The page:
Mental Health in Later Life, part 4

Here’s the final – and my favourite part – of the series of blogs about mental health in later life.  This one is all about enjoying yourself. In life we can become so fixated on doing the right thing, keeping fit, losing weight, working hard, helping others that we forget how to have fun.  It sounds obvious I know but we must never lose sight of the fact one of the keys to a happy life is to do those things in life that make you happy. 

Do things that you enjoy

Doing things that we enjoy makes us feel good about ourselves and about life plus it can keep our mind and body active. Whatever we call them, interests, hobbies and pastimes can provide a chance to socialise or to find time for ourselves.


Some people enjoy their work so much that they don’t want to retire. Explore the options with your employer. As there is no longer a default retirement age, there are a number of ways you can carry on working.

Something new

If work has taken up most of your life, it may be time to look around for a new interest to immerse yourself in. Meaningful activity is vital for good emotional health, so try to start new activities before you retire. Don’t be scared to try a few things before settling on the ones that you enjoy.  You may have skills to share with others. Look at local volunteering options or join a specialist interest group. Time Bank is a skill-share scheme where you benefit from other people’s skills in exchange for your own. Or you may want to learn new skills or develop an old one. Local councils and universities run a range of education and learning opportunities, often at lower rates for older people.


Pets make wonderful companions and can bring social benefits, too. Walking the dog gives you daily exercise, is a reason to go out, and is a way of meeting people. House rabbits love to play, and cats crave a warm lap to curl up on.  Your local vet or the RSPCA can advise about the best type of pet for you.

Your interests

Always make time for your own hobbies and interests. If you are a busy carer, you must still find time for your own interests in order to look after your own wellbeing.

Relax and have a break

While being retired or semi-retired may appear to others to be a permanent holiday, the reality is different. There are still jobs that need doing like cleaning, car repairs, financial paperwork, and shopping. Plus, we may have new responsibilities as a carer.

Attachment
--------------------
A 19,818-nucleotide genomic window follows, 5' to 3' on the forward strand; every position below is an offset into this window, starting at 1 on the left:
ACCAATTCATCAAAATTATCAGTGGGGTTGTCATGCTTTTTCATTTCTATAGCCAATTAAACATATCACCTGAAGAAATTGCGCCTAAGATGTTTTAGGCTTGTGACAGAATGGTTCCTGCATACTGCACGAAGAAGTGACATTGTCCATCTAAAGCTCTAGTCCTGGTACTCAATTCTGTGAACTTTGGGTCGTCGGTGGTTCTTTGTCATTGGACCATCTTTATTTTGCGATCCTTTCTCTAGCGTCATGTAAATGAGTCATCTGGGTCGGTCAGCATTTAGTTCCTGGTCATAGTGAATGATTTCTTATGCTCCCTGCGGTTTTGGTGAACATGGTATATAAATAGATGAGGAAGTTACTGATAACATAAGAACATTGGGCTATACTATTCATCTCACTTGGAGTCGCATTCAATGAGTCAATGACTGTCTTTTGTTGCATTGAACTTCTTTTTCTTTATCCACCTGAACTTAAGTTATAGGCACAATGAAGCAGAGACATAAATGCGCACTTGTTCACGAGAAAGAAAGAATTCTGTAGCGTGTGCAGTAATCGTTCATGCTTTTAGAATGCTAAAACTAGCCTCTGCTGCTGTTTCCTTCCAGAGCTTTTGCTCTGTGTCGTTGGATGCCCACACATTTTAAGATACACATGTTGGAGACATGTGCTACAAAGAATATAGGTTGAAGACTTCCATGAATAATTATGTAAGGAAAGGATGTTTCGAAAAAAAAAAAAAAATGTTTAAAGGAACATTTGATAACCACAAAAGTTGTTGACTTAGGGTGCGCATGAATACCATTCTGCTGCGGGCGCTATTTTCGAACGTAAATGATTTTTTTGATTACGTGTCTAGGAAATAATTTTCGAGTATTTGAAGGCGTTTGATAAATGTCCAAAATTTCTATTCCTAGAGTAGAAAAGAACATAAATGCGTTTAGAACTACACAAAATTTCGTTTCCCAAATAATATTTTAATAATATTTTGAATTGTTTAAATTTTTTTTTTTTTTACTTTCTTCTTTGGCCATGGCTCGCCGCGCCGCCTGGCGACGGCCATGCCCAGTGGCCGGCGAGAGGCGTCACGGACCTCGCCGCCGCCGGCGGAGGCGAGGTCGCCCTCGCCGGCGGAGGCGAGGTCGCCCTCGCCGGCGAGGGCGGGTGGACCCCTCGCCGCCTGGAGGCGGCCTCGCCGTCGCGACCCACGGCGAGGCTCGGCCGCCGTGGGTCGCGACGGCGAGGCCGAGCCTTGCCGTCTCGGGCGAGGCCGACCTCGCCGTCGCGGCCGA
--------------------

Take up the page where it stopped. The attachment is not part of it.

Break from routine

Creating a routine for your day or week can give life a structure or rhythm. However, a break from this refreshes the mental batteries.

Plan free time in your weekly routines for things you enjoy, whether it’s time in the park or in the art gallery.  A break needn’t be long: just time for what you enjoy and for letting your mind recharge. Look at how you spend your time. Can you find half an hour each day to pick up a book or sit with a crossword? What about every week? Is there time for an afternoon out?

Taking a break can be:

  • A couple of hours away one afternoon
  • An evening at the theatre
  • A day trip
  • A midweek venture
  • A two-week cruise

It’s whatever relaxes you and helps you take a break.

Learn to relax

You may find it hard to relax if you feel under pressure to be doing something else. This can be because you feel guilty about not caring for others or because you aren’t used to having time to spend on yourself.

Right for you

Relaxing doesn’t have to be about sitting down or physically relaxing. It’s about doing something you enjoy.  Having a hectic life may mean you want time alone when you have a break. Or do you want the company of others to stimulate your mind and make you think of things other than the stresses of life? Having a break can be a chance to meet new people and explore interests. It can be as active or as restful as you want – from a pottery course or learning first aid, to a walking weekend or trying paragliding!

Support and information


Caring and carers

Confidential help and support

Legal, financial and public services

Health issues


Food, nutrition and healthy eating

Pet companions

Volunteering opportunities

You can also contact an organisation directly – for example, The National Trust, St John Ambulance, The Girls’ Brigade or Volunteer Reading Help – to offer your time.

Published by brianjonesdiary

Dad, husband, brother and son. Interested in travel, politics, sport, health and much more. Semi-retired and aiming to making the most of life as I approach my sixth decade.

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